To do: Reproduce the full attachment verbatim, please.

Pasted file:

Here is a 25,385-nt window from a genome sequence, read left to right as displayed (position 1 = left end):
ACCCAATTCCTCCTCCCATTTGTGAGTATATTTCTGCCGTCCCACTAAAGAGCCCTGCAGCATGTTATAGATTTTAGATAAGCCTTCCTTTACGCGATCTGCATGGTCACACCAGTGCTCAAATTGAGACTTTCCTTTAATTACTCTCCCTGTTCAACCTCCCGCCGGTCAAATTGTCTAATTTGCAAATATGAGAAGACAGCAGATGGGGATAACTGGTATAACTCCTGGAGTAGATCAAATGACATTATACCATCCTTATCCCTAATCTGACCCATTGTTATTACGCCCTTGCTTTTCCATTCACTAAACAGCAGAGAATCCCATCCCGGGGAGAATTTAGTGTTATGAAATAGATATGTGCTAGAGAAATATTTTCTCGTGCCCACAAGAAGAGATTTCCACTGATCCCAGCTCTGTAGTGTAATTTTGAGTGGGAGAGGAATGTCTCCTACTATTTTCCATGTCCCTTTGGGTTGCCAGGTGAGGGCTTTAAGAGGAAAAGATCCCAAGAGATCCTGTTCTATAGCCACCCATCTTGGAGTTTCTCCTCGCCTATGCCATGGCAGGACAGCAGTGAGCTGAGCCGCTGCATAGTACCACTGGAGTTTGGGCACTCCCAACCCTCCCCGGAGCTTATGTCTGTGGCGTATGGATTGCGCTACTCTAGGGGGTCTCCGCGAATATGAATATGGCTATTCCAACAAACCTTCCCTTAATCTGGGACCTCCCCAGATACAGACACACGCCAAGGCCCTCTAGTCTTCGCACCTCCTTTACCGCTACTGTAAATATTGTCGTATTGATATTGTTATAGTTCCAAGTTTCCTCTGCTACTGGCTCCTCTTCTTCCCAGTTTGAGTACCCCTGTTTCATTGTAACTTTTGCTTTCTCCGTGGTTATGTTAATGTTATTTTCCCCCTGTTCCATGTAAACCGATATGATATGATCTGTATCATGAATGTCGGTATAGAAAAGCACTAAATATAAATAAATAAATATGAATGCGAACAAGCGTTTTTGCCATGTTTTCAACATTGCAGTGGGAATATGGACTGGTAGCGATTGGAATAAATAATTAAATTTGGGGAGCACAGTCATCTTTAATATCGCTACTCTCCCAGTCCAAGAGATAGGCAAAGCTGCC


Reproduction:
Here is a 25,385-nt window from a genome sequence, read left to right as displayed (position 1 = left end):
ACCCAATTCCTCCTCCCATTTGTGAGTATATTTCTGCCGTCCCACTAAAGAGCCCTGCAGCATGTTATAGATTTTAGATAAGCCTTCCTTTACGCGATCTGCATGGTCACACCAGTGCTCAAATTGAGACTTTCCTTTAATTACTCTCCCTGTTCAACCTCCCGCCGGTCAAATTGTCTAATTTGCAAATATGAGAAGACAGCAGATGGGGATAACTGGTATAACTCCTGGAGTAGATCAAATGACATTATACCATCCTTATCCCTAATCTGACCCATTGTTATTACGCCCTTGCTTTTCCATTCACTAAACAGCAGAGAATCCCATCCCGGGGAGAATTTAGTGTTATGAAATAGATATGTGCTAGAGAAATATTTTCTCGTGCCCACAAGAAGAGATTTCCACTGATCCCAGCTCTGTAGTGTAATTTTGAGTGGGAGAGGAATGTCTCCTACTATTTTCCATGTCCCTTTGGGTTGCCAGGTGAGGGCTTTAAGAGGAAAAGATCCCAAGAGATCCTGTTCTATAGCCACCCATCTTGGAGTTTCTCCTCGCCTATGCCATGGCAGGACAGCAGTGAGCTGAGCCGCTGCATAGTACCACTGGAGTTTGGGCACTCCCAACCCTCCCCGGAGCTTATGTCTGTGGCGTATGGATTGCGCTACTCTAGGGGGTCTCCGCGAATATGAATATGGCTATTCCAACAAACCTTCCCTTAATCTGGGACCTCCCCAGATACAGACACACGCCAAGGCCCTCTAGTCTTCGCACCTCCTTTACCGCTACTGTAAATATTGTCGTATTGATATTGTTATAGTTCCAAGTTTCCTCTGCTACTGGCTCCTCTTCTTCCCAGTTTGAGTACCCCTGTTTCATTGTAACTTTTGCTTTCTCCGTGGTTATGTTAATGTTATTTTCCCCCTGTTCCATGTAAACCGATATGATATGATCTGTATCATGAATGTCGGTATAGAAAAGCACTAAATATAAATAAATAAATATGAATGCGAACAAGCGTTTTTGCCATGTTTTCAACATTGCAGTGGGAATATGGACTGGTAGCGATTGGAATAAATAATTAAATTTGGGGAGCACAGTCATCTTTAATATCGCTACTCTCCCAGTCCAAGAGATAGGCAAAGCTGCC